KINGDOM OF REEDS: THE ARCHAEOLOGICAL HERITAGE OF SOUTHERN IRAQI MARSHES
Archaeologist - Iraq Heritage Senior Fellow
11th May 2015
Iraq Heritage Report
Although most of the Mesopotamian alluvial plain has been surveyed and documented, many areas remain without documentation. Among these areas are the southern marshes, which are located between and alongside the lower courses of the Tigris and the Euphrates Rivers. The existence of the marshes when Robert Adams and his colleagues conducted their surveys in the 1960s meant that they were unable to connect the settlement patterns that they had observed with the gulf to the south. In 2003, I was able to initiate a series of surveys in southern Iraq, including areas that had been marshes before Saddam Hussein drained them in 1992. There are three main areas of marshes that we were able to explore: Howr al- Ḥammār, which is located east of Ur; the Central Marshes, which extend between the lower courses of the Tigris and the Euphrates; and Howr al-Ḥūwaiza, which starts from the Tigris eastward to the Iranian territories.
The objective of this survey was primarily to determine the nature of the ancient occupation and the settlement system in areas closer to the gulf than had been possible when the earlier surveys were carried out. However, this survey also gave us the opportunity to understand how rivers that were known from earlier surveys connect to the gulf. Before our survey, the only record of sites in this area was that by George Roux, who visited a handful of sites located at the southern edge of Howr al-Ḥammār in 1953, describing them as primarily Islamic and pre-Islamic in date1.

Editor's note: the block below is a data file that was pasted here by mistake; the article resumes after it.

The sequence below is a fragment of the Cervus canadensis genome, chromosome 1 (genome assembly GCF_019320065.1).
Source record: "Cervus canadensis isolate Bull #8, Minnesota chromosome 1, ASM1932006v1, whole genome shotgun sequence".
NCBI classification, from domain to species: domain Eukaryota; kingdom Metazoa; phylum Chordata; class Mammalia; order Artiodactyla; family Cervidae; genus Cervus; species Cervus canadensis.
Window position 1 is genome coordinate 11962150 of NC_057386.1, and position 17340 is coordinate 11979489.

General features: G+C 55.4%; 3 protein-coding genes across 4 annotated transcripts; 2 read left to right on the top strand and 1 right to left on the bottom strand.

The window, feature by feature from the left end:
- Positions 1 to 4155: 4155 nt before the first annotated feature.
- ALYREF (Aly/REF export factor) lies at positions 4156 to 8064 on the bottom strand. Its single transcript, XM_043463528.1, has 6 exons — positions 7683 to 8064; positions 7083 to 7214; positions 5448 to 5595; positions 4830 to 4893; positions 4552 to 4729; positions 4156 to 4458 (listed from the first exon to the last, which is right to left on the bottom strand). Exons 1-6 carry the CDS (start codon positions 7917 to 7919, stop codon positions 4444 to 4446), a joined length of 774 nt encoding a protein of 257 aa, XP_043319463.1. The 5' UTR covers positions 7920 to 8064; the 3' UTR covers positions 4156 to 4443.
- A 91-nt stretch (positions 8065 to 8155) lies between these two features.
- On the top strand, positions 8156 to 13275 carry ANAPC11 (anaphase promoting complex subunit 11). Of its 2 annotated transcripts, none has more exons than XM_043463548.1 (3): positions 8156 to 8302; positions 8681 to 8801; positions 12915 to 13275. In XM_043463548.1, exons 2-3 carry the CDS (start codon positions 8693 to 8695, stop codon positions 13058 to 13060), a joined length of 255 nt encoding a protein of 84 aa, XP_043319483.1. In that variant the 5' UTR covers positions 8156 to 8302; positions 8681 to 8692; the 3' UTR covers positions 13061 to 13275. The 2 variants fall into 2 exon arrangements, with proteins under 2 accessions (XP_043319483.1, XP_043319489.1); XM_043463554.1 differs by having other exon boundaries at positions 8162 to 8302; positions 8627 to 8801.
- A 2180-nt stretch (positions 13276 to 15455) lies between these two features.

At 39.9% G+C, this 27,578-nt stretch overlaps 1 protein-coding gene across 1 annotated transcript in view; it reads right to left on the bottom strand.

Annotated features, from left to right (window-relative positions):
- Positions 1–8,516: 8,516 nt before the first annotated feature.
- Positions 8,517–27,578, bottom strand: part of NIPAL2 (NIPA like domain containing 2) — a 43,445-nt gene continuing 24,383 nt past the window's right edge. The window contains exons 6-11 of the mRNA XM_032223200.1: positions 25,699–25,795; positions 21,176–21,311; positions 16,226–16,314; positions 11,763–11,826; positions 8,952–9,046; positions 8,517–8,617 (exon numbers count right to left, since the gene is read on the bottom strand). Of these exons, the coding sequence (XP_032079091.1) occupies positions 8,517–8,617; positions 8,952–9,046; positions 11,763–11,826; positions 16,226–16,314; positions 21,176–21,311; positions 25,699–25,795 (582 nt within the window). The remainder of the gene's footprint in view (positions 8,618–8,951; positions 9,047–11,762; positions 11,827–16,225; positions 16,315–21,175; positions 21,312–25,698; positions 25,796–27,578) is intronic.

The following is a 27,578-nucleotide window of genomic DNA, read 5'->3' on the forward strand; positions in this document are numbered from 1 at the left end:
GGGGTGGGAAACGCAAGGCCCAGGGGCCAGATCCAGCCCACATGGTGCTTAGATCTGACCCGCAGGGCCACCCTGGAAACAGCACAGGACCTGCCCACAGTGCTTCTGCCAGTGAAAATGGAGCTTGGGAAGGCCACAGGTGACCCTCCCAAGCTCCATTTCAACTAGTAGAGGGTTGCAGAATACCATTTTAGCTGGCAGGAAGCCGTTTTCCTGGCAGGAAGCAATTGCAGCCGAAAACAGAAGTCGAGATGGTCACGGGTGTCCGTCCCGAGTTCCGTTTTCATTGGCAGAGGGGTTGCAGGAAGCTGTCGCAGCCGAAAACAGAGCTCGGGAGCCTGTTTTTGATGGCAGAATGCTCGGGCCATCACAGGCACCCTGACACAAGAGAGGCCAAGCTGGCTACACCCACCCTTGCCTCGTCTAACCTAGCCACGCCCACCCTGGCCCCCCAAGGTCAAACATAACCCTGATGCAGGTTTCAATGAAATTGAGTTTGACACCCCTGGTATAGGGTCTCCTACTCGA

The survey was conducted periodically from 2003–2009, and was designed to record the sites before they were inundated. Colleagues from the southern provinces of Dhiqār, Maysān, and al- Baṣra contributed to this survey. Trucks were used on dry land and boats for water-covered areas, but in shallow or muddy marshes, walking was preferred even for considerable distances. Since 2008, a remote sensing technique was used to analyze the Digital Globe Quick Bird satellite images for part of the marshes in order to observe the landscape, and to trace courses of the ancient canal system. Also, the Geographic Information System (GIS) was used to map sites and features. Technical support was provided by Elizabeth Stone of State University of New York at Stony Brook.Howr al-Ḥammār
In Howr al-Ḥammār, most of the sites were located alongside the very clear traces of an ancient river. This was an extension to the south of the watercourse that passed to the east of the ancient city of Eridu and past Tell el-Leḥem1. This river ran west of Uruk downward toward Telūl al-Deḥaila and Umm al-Jamajim, which both date back to early second millennium BCE. At Eridu, the course turns east toward Telūl al-Ṣūlibiyāt, an Old Babylonian settlement (1763–1595 BCE), and then goes all the way to Tell el-Leḥem where it joins a canal that comes from Ur to form one course and runs eastward. Within our survey area, we traced it eastward until it disappeared north of the Basra oil field. As was the case with most of the sites surveyed by Henry Wright in the northern extensions of the ancient canal, most of the sites along its southern extensions dated back to the second and first millennia BCE.